A Breastfeeding Emoji Is Currently Under Review

breastfeeding emoji

Joshua Jones

Isn’t it kind of frustrating when you’re texting and you’re talking to your friends about your day, and you can’t use an emoji to describe the fact that you’re breastfeeding? Well, now you may be able to, thanks to nurse Rachel Lee.

In a proposal to the company that oversees the creation of emojis, Unicode, Lee designed a breastfeeding character to complement the existing baby bottle. She came up the idea at her job as a nurse at University College of London Hospital, since neonatal nurses are often help new moms breastfeed. She told The Huffington Post:

“The lack of a breastfeeding emoji represents a gap in the Unicode Standard given the prevalence of breastfeeding in cultures around the world, and throughout history,” she argued in her proposal. 

I just don’t think we are exposed to it enough in society and sometimes we forget how important it is developmentally in all areas to mothers and their babies.”

Having a baby bottle emoji, but no breastfeeding baby, can seem a bit biased–as if breastfeeding isn’t a form of feeding your child. Did you know the breastfeeding baby is actually one of the top 30 most-requested characters of the past year? Well, it is. And it’s about time people got what they wanted. Lee put it perfectly herself in her proposal:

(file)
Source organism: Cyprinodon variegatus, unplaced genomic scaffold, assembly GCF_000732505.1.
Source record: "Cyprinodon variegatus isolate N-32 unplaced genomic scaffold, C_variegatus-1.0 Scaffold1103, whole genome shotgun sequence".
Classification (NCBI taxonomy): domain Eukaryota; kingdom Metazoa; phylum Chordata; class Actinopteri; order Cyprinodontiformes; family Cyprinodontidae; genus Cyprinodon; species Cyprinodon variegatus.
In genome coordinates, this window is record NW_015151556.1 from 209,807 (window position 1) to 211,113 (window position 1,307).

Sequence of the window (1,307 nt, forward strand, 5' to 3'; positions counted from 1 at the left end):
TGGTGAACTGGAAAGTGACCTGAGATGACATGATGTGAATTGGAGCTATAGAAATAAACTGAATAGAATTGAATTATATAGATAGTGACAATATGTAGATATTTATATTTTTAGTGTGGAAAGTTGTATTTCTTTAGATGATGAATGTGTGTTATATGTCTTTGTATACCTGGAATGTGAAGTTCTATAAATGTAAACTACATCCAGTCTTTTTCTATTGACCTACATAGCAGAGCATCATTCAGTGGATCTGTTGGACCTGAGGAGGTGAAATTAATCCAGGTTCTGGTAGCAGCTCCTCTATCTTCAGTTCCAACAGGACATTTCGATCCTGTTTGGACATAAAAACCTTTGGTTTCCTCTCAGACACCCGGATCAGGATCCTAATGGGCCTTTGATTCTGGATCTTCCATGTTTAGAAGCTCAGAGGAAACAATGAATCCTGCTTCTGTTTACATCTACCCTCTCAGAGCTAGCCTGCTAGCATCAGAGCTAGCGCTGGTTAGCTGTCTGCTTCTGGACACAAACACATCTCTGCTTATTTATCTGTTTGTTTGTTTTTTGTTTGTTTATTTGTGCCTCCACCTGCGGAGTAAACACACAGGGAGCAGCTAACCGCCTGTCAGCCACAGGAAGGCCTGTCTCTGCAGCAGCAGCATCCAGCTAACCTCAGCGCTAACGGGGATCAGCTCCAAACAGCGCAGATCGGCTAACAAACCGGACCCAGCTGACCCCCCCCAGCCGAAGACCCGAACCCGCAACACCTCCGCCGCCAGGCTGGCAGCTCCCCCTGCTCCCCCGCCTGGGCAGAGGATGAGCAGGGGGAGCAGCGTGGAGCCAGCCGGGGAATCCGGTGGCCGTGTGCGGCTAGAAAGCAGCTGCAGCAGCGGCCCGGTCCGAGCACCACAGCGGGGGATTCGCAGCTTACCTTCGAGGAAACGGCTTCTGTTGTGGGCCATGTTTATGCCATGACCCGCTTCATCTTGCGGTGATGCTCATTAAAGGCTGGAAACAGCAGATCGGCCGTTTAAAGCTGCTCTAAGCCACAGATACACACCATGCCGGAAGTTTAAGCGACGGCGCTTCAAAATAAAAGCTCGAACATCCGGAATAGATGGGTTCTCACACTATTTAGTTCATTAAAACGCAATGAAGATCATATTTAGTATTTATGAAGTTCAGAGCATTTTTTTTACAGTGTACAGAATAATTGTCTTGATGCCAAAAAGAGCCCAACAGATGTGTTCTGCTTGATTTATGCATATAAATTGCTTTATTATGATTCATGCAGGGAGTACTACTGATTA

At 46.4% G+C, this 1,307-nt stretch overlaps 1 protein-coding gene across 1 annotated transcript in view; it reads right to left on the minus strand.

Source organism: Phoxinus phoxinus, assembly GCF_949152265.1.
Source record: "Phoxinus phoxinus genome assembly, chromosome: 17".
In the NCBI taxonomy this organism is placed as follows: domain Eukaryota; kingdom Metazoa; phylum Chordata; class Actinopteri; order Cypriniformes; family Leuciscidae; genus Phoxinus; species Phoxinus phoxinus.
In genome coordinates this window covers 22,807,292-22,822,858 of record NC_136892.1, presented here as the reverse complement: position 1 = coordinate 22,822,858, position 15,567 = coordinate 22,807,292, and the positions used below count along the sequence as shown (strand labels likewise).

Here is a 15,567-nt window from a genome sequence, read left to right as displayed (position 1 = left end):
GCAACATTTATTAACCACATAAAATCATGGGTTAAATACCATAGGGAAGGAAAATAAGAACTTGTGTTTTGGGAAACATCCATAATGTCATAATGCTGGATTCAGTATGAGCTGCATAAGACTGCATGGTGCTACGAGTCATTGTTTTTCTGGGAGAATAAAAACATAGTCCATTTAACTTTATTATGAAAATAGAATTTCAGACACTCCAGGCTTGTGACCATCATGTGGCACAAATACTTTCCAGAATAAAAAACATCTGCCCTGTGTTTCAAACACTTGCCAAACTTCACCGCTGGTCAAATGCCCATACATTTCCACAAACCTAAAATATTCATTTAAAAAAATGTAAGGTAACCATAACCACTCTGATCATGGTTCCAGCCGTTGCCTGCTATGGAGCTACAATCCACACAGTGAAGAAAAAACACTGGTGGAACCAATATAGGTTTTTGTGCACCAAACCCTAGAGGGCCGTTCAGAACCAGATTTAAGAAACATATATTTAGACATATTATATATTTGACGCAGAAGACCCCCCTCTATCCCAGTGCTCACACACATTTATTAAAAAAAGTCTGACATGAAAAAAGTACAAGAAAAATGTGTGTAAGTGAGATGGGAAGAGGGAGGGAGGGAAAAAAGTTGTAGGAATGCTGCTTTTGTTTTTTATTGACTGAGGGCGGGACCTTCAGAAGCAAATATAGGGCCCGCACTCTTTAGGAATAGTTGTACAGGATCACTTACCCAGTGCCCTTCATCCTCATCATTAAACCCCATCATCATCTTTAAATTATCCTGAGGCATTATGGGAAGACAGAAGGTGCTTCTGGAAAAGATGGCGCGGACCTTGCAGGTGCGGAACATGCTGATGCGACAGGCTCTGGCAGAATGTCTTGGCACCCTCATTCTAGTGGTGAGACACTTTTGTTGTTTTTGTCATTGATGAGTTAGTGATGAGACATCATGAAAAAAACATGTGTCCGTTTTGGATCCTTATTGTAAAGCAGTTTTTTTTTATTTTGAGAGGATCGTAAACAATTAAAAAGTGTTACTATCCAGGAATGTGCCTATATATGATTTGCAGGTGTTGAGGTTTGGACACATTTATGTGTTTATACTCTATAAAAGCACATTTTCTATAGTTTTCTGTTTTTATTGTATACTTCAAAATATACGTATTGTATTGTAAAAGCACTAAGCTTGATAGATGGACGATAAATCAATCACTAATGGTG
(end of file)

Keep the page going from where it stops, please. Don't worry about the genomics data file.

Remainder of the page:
“Using a Baby Bottle emoji as a substitute for a breastfeeding emoji would be like using a car emoji as a substitute for a bike. Both are forms of transport which achieve many of the same goals, but are clearly not interchangeable, and give a different message than intended.”

As of now, Unicode will consider the breastfeeding emoji at a company meeting in November, where new characters including almond, coconut, climber, mermaid, person meditating, and pie will be reviewed. If accepted, it would hit phones the summer of 2017.


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Joanna Valente

Joanna Valente is the Editorial Assistant at Kveller. She is the author of Sirs & Madams The Gods Are Dead, and Marys of the Sea (forthcoming), and received her MFA at Sarah Lawrence College. You can follow her @joannasaid on Twitter, @joannacvalente on Instagram, or email her at joanna@kveller.com.

The opinions expressed here are the personal views of the author. Comments are moderated, so use your inside voices, keep your hands to yourself, and no, we're not interested in herbal supplements.

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